Directed by Jared Hess (‘Napoleon Dynamite’) and Tyler Measom (‘An Honest Liar’), both raised in The Church of Jesus Christ of Latter-day Saints, ‘Murder Among the Mormons’ provides us with a comprehensive look at one of the most shocking crimes to have ever transpired in the religious community.
Of course, because the crime and its repercussions are at the base focus of it all, we also get to delve deep into the life and actions of the criminal mastermind behind it, Mark Hofmann. So now, if you’re here wondering precisely just how much of this limited series is rooted in reality, we’ve got you covered.
Is Murder Among the Mormons Based on a True Story?
Yes, ‘Murder Among the Mormons’ is based on a true story. As a three-part true-crime documentary series, this Netflix original chronicles all the aspects surrounding the infamous October 1985 Salt Lake City, Utah, pipe bombings that killed Steven Christensen and Kathy Sheets while injuring Mark Hofmann in the process. But as investigations soon revealed, Mark, a renowned dealer of rare documents, including the “White Salamander” letter – an artifact that threatened to shake the very foundations of the LDS Church – was not a victim. He was the perpetrator.
Mark Hofmann had begun forging papers as a teenager, developing what he believed to be an undetectable technique at the age of 14. Therefore, as the years passed by, he made a living from dealing in his fabrications, selling many purported records to the LDS Church and other galleries across America. These included an Emily Dickinson poem, the Anthon Transcript (which seemed to contain Egyptian figures that Joseph Smith had copied from the gold plates of Mormonism), letters by the Founding Fathers, complete with their signatures, and the infamous Salamander letter. He also made the “original” Oath of a Freeman.
However, even though Mark Hofmann dealt with a few originals to cover up his forgeries, his actions soon caught up with him, leading him to live a life in debt. In 1985, to clear his financial issues, he began the process of producing an extensive assortment of documents written by William E. McLellin, an early Mormon apostle who eventually broke with the LDS Church, calling it the “McLellin collection.” Mark talked about it to a few people and the Church quite early on, resulting in a lot of pressure on him from all sides to deliver. Therefore, to buy himself more time, he made two bombs and left them to be picked up by his chosen victims.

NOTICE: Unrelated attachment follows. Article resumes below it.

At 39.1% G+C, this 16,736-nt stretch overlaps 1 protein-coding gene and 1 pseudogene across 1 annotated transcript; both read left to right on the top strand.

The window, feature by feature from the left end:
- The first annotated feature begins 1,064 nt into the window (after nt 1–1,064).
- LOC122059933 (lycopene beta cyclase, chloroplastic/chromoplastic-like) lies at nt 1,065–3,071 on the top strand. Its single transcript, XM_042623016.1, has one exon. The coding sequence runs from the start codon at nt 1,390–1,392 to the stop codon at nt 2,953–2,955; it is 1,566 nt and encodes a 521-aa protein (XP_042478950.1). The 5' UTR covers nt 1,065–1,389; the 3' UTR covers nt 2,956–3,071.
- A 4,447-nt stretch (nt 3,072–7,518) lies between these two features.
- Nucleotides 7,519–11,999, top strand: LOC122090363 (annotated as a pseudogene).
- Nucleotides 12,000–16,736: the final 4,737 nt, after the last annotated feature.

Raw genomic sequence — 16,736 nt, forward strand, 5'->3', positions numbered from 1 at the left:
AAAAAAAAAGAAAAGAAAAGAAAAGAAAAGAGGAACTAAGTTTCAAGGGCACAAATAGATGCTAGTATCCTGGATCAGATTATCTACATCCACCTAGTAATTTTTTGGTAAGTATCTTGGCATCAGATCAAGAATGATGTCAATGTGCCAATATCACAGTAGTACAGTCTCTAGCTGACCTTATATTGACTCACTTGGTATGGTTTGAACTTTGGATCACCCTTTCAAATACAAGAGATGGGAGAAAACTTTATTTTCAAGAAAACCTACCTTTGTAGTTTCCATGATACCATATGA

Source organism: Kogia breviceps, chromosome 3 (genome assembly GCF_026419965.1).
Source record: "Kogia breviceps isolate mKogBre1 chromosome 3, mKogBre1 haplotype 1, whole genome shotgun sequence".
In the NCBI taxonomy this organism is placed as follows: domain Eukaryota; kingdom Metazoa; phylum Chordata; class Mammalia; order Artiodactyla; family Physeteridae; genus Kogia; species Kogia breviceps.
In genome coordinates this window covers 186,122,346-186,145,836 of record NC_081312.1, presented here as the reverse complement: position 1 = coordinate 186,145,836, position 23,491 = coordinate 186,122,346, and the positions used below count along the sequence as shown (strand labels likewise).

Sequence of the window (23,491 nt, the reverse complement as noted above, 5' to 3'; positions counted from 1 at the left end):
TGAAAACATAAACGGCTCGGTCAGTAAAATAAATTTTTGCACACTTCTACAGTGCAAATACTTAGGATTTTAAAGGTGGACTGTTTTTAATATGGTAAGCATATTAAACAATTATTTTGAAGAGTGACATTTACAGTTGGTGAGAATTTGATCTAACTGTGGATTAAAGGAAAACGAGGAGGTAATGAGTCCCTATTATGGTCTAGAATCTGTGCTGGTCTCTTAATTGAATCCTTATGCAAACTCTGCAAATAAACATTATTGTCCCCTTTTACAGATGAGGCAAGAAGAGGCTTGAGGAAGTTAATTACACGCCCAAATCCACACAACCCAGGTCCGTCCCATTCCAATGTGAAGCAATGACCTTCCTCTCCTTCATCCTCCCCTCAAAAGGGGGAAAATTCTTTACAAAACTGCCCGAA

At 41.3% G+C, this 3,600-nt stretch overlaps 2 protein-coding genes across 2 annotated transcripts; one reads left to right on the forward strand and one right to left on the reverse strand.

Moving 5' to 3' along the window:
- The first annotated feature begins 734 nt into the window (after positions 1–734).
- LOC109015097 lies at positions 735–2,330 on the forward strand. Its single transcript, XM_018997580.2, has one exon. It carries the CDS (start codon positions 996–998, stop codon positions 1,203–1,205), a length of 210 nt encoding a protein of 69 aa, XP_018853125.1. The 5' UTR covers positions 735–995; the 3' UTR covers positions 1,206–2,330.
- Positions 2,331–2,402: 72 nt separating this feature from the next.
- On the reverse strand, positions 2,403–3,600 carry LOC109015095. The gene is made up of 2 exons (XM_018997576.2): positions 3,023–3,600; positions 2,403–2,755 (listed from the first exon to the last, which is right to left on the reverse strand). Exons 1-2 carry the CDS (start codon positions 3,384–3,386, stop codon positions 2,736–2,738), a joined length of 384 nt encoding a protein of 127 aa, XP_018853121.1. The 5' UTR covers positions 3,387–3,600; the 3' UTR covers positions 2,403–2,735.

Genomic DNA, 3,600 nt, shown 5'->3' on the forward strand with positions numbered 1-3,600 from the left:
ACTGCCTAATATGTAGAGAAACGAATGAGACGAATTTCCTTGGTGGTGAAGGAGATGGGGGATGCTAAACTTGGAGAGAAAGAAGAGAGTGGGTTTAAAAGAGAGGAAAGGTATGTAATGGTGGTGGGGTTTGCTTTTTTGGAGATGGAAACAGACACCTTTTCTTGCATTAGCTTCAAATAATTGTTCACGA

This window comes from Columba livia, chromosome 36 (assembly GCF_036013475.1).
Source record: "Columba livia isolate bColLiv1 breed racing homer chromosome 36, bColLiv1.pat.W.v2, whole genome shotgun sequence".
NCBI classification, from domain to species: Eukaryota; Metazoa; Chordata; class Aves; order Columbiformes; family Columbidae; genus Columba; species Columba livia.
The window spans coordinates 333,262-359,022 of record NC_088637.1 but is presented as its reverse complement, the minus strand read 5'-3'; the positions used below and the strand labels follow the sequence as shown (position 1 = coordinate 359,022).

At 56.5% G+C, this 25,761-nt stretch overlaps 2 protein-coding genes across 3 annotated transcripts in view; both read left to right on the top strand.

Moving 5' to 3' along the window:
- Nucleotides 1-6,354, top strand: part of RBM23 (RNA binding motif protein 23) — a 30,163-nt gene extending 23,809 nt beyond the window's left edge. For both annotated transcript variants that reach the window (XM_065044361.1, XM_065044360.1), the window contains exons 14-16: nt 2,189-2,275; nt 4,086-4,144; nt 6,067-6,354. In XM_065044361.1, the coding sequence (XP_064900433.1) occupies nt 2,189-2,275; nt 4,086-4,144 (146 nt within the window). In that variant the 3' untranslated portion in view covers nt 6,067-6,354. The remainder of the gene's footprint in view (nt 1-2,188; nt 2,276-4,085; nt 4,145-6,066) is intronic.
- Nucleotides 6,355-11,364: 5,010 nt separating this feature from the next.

The very next day, on October 16, Mark Hofmann himself was severely injured when a third pipe bomb exploded in his car. Yet, it remains unclear whether it was a suicide attempt or if Mark had designed the explosive for Brent Ashworth, the document collector he was supposed to meet with that day. After investigators unraveled all these details in the months that followed, they charged and arrested Mark on a few counts of murder, fraud, theft by deception, and much more. A year later, in January 1987, Mark pleaded guilty, confessed, and was sentenced to life in prison.
The aftermath of Mark’s confessions was exactly how ‘Murder Among the Mormons’ portrayed it to be; he was excommunicated from The Church of Jesus Christ of Latter-day Saints, his wife filed for divorce, and his friends finally saw him as the deceiver he was. On September 15, 1988, Mark attempted an unsuccessful suicide, leaving him with permanent damage in his right arm. In other words, he can never forge documents again. So, just because of his greed and desire to embarrass a religious establishment, Mark Hofmann went to unimaginable extents that landed him behind bars.
“As far back as I can remember, I have liked to impress people through my deceptions,” Mark wrote in the four-page letter titled “A Summary of My Crimes” to the Utah Board of Pardons and Parole in 1988. “Fooling people gave me a sense of power and superiority.” He then detailed how money was not his objective at first but became it as he grew older. “In October 1985, it seemed like everything started to collapse around me,” Mark penned, giving a reason for his actions. “I felt like I would rather take human life or even my own life rather than to be exposed.”
Read More: Where is Mark Hofmann Now?